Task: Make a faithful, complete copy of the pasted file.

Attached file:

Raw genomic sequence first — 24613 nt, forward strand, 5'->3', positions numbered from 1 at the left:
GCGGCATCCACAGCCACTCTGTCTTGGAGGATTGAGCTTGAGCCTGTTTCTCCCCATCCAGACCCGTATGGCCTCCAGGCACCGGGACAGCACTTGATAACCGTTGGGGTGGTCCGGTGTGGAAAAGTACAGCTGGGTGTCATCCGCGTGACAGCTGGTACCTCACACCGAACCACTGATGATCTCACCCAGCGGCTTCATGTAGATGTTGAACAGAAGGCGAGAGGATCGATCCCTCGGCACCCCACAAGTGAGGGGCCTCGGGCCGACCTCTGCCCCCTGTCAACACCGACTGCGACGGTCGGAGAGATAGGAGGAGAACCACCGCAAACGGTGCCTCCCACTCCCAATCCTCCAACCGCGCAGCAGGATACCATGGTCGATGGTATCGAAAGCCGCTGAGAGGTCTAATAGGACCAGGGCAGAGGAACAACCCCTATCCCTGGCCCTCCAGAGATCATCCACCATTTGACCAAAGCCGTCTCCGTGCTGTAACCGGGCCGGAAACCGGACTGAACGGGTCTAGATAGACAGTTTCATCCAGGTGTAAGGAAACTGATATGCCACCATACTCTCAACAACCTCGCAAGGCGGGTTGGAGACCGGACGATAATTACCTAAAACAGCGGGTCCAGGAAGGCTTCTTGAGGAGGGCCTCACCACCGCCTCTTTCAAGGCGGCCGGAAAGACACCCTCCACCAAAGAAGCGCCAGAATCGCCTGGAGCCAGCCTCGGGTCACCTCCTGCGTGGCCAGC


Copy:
Raw genomic sequence first — 24613 nt, forward strand, 5'->3', positions numbered from 1 at the left:
GCGGCATCCACAGCCACTCTGTCTTGGAGGATTGAGCTTGAGCCTGTTTCTCCCCATCCAGACCCGTATGGCCTCCAGGCACCGGGACAGCACTTGATAACCGTTGGGGTGGTCCGGTGTGGAAAAGTACAGCTGGGTGTCATCCGCGTGACAGCTGGTACCTCACACCGAACCACTGATGATCTCACCCAGCGGCTTCATGTAGATGTTGAACAGAAGGCGAGAGGATCGATCCCTCGGCACCCCACAAGTGAGGGGCCTCGGGCCGACCTCTGCCCCCTGTCAACACCGACTGCGACGGTCGGAGAGATAGGAGGAGAACCACCGCAAACGGTGCCTCCCACTCCCAATCCTCCAACCGCGCAGCAGGATACCATGGTCGATGGTATCGAAAGCCGCTGAGAGGTCTAATAGGACCAGGGCAGAGGAACAACCCCTATCCCTGGCCCTCCAGAGATCATCCACCATTTGACCAAAGCCGTCTCCGTGCTGTAACCGGGCCGGAAACCGGACTGAACGGGTCTAGATAGACAGTTTCATCCAGGTGTAAGGAAACTGATATGCCACCATACTCTCAACAACCTCGCAAGGCGGGTTGGAGACCGGACGATAATTACCTAAAACAGCGGGTCCAGGAAGGCTTCTTGAGGAGGGCCTCACCACCGCCTCTTTCAAGGCGGCCGGAAAGACACCCTCCACCAAAGAAGCGCCAGAATCGCCTGGAGCCAGCCTCGGGTCACCTCCTGCGTGGCCAGC